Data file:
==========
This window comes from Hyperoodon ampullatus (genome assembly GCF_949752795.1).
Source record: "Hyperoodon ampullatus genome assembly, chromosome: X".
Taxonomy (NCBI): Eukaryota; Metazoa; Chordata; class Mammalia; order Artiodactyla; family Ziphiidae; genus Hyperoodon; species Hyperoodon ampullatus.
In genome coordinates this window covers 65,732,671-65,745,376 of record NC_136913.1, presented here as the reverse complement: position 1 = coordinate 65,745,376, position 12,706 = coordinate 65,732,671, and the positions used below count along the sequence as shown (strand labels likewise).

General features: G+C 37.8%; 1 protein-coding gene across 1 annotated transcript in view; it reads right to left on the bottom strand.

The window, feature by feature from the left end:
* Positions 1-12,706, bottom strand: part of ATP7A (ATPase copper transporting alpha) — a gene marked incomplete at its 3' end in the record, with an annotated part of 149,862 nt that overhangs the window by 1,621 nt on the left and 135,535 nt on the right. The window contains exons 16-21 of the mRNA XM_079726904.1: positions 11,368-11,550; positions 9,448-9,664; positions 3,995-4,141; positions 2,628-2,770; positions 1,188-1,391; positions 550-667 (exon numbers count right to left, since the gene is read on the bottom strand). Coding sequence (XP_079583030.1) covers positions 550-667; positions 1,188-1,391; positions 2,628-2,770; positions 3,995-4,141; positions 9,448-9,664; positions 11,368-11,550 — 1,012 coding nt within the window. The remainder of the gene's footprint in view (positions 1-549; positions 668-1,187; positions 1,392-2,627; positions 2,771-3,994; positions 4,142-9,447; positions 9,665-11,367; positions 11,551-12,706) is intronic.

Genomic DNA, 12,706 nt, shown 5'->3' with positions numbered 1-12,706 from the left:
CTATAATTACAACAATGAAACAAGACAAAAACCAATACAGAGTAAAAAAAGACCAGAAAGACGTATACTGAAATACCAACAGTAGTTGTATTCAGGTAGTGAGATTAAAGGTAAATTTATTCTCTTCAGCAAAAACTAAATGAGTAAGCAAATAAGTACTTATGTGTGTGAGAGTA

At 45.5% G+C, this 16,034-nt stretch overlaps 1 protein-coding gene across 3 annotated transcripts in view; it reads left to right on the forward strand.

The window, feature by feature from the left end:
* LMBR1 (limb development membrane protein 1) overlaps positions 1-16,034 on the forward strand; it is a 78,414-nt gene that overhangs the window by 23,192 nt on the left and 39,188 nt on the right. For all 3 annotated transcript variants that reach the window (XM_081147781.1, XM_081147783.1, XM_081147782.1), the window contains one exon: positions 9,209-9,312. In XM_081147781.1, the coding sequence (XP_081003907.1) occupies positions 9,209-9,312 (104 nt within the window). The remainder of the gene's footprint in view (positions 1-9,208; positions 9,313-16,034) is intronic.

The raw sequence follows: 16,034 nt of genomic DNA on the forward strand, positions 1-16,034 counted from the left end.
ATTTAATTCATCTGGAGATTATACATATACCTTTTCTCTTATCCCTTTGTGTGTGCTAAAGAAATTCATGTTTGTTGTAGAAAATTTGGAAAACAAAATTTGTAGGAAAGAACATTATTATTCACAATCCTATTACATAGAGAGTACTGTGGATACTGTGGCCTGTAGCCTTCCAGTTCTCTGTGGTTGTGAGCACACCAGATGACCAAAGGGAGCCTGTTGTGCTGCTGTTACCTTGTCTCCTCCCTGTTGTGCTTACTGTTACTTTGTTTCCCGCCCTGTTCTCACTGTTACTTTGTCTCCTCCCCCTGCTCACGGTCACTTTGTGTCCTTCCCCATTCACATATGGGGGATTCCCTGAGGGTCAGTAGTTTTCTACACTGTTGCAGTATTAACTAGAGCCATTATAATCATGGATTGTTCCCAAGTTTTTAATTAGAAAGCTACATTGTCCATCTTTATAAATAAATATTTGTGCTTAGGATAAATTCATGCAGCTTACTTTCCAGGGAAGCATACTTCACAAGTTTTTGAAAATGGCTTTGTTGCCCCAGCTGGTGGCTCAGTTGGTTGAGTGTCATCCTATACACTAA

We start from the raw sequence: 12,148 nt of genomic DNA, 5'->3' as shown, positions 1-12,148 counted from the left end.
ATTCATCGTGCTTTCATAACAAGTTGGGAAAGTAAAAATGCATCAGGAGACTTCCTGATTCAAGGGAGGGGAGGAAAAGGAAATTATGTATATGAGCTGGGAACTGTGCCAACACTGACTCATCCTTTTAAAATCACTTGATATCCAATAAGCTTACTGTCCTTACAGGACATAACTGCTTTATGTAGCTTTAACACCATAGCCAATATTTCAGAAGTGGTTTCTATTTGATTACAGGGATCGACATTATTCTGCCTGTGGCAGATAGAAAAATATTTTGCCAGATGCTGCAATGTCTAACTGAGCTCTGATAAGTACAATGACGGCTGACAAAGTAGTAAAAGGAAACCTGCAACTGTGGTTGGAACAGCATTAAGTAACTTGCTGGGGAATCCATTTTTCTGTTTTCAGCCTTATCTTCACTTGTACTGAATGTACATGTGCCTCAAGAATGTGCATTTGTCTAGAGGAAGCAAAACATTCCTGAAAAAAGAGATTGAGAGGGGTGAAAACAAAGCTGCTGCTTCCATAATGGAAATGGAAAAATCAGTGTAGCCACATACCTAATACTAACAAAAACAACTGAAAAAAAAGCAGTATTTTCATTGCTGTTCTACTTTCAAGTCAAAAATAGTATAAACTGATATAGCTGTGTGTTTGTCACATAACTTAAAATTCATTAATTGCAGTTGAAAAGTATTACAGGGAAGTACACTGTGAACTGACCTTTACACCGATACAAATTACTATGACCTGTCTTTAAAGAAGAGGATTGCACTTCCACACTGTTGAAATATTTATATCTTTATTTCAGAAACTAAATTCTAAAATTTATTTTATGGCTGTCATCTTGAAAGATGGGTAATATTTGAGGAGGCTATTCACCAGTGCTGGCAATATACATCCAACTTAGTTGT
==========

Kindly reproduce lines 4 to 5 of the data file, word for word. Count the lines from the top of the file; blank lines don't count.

In genome coordinates this window covers 65,732,671-65,745,376 of record NC_136913.1, presented here as the reverse complement: position 1 = coordinate 65,745,376, position 12,706 = coordinate 65,732,671, and the positions used below count along the sequence as shown (strand labels likewise).

General features: G+C 37.8%; 1 protein-coding gene across 1 annotated transcript in view; it reads right to left on the bottom strand.